The KTM Duke 125 was conceived keeping in mind the young riders in Europe who aren’t allowed to ride higher capacity motorcycles above 125cc and 15 Bhp of power till the age of 17. Capacity and power progression is age governed in stages, which helps develop better riding skills and understanding of high powered bikes.
With KTM’s strategic tie-up with Bajaj, the Duke 125 is manufactured at Bajaj’s Chakkan plant in Pune, Maharashtra and then exported to KTM’s factory in Austria for quality checks.
The Duke 125 is powered by a liquid-cooled, single-cylinder, four-stroke, fuel-injected 125cc engine which develops 15Bhp of peak power; now that’s impressive for a 125cc engine. A six-speed transmission transfers the power to the rear wheel and all other cycle parts are the same as the Duke 200, which is available in India.
So, do we want this bike in India?
Well, it does make sense for KTM to sell this bike in India. Let’s see why.
With manufacturing being localized, KTM can price this bike competitively. There is no direct competition for the bike in terms of performance in the 125cc segment. There should be a considerable amount of demand for a lower capacity performance bike which is affordable as compared to the bigger 250cc sportsbikes and even the Duke 200 itself.
Quality parts and reliability are KTM’s forte.
That’s all good, but what price should this bike be launched at?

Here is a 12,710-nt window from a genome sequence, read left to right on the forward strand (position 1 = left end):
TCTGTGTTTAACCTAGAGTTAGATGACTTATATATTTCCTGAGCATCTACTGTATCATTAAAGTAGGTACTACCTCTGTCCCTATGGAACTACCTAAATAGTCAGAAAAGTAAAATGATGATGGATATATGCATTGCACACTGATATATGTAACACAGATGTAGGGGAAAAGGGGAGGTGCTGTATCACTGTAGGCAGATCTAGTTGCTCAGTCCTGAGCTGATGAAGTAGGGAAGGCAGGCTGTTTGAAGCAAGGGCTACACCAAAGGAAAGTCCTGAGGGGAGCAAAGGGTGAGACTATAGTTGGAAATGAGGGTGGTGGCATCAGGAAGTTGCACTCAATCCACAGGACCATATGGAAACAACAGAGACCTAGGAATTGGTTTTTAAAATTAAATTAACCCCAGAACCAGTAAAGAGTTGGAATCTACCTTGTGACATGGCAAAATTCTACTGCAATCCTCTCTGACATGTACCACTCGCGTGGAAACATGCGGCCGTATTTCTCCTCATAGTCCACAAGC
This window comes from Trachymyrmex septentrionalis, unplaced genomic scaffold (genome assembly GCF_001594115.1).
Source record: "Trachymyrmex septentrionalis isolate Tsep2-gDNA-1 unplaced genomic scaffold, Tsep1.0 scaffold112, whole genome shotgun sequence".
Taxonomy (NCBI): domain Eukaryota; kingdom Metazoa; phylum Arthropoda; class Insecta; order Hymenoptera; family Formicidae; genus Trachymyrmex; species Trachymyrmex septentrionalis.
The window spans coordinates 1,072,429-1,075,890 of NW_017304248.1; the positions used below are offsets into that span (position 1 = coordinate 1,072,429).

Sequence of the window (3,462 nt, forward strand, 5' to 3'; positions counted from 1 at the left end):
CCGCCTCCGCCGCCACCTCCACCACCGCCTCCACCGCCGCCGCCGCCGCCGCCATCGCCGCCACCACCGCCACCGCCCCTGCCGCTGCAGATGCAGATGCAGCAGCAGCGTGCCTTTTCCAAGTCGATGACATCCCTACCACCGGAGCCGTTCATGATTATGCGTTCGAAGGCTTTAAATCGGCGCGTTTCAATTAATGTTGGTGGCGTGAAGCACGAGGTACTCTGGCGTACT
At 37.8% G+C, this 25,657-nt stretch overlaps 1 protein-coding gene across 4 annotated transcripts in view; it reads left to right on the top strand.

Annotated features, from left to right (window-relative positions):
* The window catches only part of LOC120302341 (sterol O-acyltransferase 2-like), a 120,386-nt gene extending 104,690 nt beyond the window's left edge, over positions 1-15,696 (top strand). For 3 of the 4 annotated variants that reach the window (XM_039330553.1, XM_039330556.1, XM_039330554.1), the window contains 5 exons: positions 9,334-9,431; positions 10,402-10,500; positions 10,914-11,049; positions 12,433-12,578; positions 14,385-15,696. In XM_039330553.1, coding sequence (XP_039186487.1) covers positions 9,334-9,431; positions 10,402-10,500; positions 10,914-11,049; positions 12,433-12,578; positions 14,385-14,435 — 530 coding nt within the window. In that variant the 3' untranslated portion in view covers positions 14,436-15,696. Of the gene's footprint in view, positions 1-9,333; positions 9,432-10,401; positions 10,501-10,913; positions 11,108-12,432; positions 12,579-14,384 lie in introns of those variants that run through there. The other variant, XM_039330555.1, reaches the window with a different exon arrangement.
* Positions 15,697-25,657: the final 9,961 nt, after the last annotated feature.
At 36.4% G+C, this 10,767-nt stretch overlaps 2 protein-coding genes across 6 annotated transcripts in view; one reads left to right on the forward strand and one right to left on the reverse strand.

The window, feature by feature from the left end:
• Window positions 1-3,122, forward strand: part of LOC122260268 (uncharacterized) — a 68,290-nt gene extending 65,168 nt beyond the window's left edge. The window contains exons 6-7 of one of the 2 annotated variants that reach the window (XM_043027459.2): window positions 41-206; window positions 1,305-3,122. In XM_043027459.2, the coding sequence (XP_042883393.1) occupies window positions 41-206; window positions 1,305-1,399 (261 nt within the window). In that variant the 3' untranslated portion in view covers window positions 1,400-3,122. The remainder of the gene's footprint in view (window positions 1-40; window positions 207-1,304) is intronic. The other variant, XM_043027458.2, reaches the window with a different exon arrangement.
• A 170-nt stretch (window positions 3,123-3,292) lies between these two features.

Currently, the Indian market has 125cc bikes in the range of Rs. 51,000 up to Rs. 62,000 (ex-showroom) from Yamaha, Suzuki, Hero, Bajaj and Honda.
But none of these bikes are true performance machines and are mostly power/executive commuters with the most powerful of the lot being the Bajaj Discover 125ST rated at 12.8 Bhp.
So for a product like the KTM Duke 125 and the kind of high quality equipment it offers a price tag of Rs. 70,000 to Rs. 75,000 would be justified.
But would it actually sell at a price point of Rs. 70,000?
At such a price point the KTM Duke 125 would be competing with the likes of Hero Impulse, TVS Apache RTR 160, Yamaha FZ-S, Pulsar 180 DTS-I etc. All of these are 150cc sportsbikes which find users from a varied range of college students, who want a stylish and a fast motorcycle, to working professionals who look for a fuel efficient yet powerful motorcycle for a hassle-free daily commute.
Would the Duke 125 appeal to them?
So, it all boils down to the fact that if priced competitively, it would makes sense for KTM to launch the Duke 125 in India.
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